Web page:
The Mutazilite ("separatist") is a school of early Muslim philosophy; also see the article on Islamic philosophy.
This school held that reason alone is sufficient to understand the nature of Allah ("God") and existence, and guide man's actions to right or wrong results, and to perceive the difference between morality and immorality. Prophecy and revelation were thus not absolutely essential to perceive the truth, and men in general were free to do as they wished.
They were in general supportive of early Greek philosophy and reacting to kalam, the traditional process of interrogation, that had dominated Muslim thought since its beginnings. Many Muslims saw them as defying the revelation of the Quran.
Most consider Al-Kindi (d. 866) the founder of the school. His encyclopedic output of 270 books laid the foundations for the later work of Al-Farabi (d. 950) who wrote on the state, for Ibn Sina (d. 1037) on medicine, and Ibn Rushd (d. 1198). All wrote commentary on Aristotle and are widely considered to have influenced Aquinas to a great degree.
The Mutazilites are widely considered to have extended ijtihad beyond religion into predecessors of what we today know as the scientific method. They were willing not only to quote but to correct Aristotle (unlike Aquinas), compare his work with that of others, and think critically on their own. This sets them apart from predecessors, contemporaries, and their immediate successors, both in the Muslim and Christian community.
The Abbasid Caliphs were generally supportive of their work, in part due to the additional latitude of action that was implied by their philosophy. A ruler who did not need to consult the religious authorities (ulama) was better able to respond to events, they thought, and indulge his whims. Perhaps for this reason, the Mutazilite school was very strongly opposed.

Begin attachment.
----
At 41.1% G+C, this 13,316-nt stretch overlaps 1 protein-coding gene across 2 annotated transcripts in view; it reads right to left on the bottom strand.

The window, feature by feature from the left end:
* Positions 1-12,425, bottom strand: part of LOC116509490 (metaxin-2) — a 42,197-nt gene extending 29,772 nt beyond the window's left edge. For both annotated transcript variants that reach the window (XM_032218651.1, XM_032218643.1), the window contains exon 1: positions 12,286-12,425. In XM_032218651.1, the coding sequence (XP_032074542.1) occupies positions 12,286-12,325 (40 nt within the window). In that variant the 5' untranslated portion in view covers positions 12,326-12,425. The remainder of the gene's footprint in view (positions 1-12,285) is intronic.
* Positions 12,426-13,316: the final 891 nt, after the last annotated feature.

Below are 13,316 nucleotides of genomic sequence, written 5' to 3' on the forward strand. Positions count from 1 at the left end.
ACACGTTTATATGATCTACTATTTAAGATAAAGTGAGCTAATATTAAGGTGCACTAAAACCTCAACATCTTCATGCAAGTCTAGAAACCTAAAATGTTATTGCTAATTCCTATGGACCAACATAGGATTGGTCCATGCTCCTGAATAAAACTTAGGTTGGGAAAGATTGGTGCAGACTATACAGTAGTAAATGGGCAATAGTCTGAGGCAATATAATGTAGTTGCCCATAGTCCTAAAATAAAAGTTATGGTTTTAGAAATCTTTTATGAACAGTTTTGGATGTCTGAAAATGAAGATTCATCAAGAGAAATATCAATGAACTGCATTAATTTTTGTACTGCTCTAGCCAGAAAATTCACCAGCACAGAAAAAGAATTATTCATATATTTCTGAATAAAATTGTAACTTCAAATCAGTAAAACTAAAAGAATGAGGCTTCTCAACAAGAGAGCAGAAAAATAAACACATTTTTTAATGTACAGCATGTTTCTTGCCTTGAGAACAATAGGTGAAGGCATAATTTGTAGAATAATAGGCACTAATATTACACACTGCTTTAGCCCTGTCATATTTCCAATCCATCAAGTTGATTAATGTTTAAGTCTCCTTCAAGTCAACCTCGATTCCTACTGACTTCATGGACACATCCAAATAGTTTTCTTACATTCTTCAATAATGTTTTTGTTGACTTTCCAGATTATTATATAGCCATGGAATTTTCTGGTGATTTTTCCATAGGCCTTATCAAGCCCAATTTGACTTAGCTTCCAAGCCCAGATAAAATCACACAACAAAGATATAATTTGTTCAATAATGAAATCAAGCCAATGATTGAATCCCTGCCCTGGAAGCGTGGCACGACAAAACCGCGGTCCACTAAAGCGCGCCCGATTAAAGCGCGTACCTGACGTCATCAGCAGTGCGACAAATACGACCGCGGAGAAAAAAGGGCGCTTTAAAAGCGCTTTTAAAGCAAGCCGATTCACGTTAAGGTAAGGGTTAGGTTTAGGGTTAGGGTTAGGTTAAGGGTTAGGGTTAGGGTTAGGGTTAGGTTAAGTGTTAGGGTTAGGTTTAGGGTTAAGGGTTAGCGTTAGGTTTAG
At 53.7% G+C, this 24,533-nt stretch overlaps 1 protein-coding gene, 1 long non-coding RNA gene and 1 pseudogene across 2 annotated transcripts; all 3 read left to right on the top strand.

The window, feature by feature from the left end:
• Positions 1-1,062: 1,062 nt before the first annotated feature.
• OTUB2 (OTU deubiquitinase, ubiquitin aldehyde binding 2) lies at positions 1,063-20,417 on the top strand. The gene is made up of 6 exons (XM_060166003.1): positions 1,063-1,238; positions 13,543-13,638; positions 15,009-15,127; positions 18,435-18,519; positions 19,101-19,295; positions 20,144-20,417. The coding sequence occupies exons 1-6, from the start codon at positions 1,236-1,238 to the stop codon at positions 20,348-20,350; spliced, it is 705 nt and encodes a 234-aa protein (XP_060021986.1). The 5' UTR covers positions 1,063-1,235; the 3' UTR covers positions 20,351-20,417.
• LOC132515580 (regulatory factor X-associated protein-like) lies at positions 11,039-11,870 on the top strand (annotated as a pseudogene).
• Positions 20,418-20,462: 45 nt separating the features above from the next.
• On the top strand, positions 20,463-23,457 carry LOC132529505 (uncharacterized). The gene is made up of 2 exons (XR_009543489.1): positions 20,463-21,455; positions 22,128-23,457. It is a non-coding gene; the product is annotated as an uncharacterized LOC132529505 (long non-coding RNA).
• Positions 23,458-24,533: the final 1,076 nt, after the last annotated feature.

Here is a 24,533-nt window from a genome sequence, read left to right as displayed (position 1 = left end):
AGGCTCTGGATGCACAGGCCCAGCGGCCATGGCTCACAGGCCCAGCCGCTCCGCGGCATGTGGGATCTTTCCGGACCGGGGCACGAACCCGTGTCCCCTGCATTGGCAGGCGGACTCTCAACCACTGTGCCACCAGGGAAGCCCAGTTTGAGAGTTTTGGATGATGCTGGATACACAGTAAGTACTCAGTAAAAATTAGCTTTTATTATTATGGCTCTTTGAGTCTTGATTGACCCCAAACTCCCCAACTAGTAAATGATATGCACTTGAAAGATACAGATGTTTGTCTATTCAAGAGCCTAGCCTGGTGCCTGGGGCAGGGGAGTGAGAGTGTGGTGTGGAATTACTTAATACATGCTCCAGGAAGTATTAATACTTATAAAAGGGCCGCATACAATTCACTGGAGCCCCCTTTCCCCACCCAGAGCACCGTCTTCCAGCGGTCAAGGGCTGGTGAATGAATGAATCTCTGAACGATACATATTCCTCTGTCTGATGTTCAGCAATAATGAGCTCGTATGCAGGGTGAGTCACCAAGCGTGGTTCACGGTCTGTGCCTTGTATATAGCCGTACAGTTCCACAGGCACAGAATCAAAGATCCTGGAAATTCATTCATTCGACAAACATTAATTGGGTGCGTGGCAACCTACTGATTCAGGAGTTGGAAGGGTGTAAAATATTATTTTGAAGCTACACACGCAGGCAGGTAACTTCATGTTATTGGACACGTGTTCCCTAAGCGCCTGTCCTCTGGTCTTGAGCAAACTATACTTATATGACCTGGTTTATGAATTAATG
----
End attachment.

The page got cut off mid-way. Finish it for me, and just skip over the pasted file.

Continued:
The Caliphs may also have realized that mastery of science implied mastery of technology and thus weaponry. Perhaps for this reason, the school was extremely influential, and was not truly extinguished until "The Incoherence of the Philosophers", by Al-Ghazali of the Asharite school, the fiercest opponents of the Mutazilites, became the dominant theory of Islamic thought.
The eloquent defense of rationalism by Ibn Rushd was the last gasp of the Mutazilite school. It included the notable line "to say that philosophers are incoherent is itself to make an incoherent statement", which sounds more or less like a modern view. It was, although still not a popular one.
By the dawn of the 13th century the Asharites were clearly in ascendance, due in part to the increasing diversity of Islam and the difficulty of maintaining a coherent discourse in the Arabic language that would reach all Muslims everywhere. The local ulama and tarika had a clear advantage in that they were trusted by their neighbors, even to translate texts into the non-Arabic languages. They gradually "closed the doors of ijtihad" and instituted taqlid ("imitation" or "precedent") as the way shariah judgements were justified in fiqh, leading to the schools of classical Muslim jurists. Mutazilites were forgotten, although their works were translated and some were later influential in the European Renaissance.